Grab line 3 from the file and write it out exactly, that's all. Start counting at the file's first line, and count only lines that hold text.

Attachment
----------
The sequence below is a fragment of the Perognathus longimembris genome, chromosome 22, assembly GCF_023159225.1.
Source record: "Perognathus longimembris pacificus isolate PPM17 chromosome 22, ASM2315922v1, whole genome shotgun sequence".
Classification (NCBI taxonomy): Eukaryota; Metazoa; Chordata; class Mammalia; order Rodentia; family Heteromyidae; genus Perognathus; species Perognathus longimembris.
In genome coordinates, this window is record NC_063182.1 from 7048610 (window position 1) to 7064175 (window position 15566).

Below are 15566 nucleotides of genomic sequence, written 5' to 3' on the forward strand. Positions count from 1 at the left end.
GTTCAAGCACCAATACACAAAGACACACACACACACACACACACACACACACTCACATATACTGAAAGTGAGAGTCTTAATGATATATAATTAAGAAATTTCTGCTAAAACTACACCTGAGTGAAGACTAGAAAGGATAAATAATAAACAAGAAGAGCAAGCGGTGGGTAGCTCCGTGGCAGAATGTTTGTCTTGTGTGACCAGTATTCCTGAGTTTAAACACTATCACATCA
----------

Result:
Classification (NCBI taxonomy): Eukaryota; Metazoa; Chordata; class Mammalia; order Rodentia; family Heteromyidae; genus Perognathus; species Perognathus longimembris.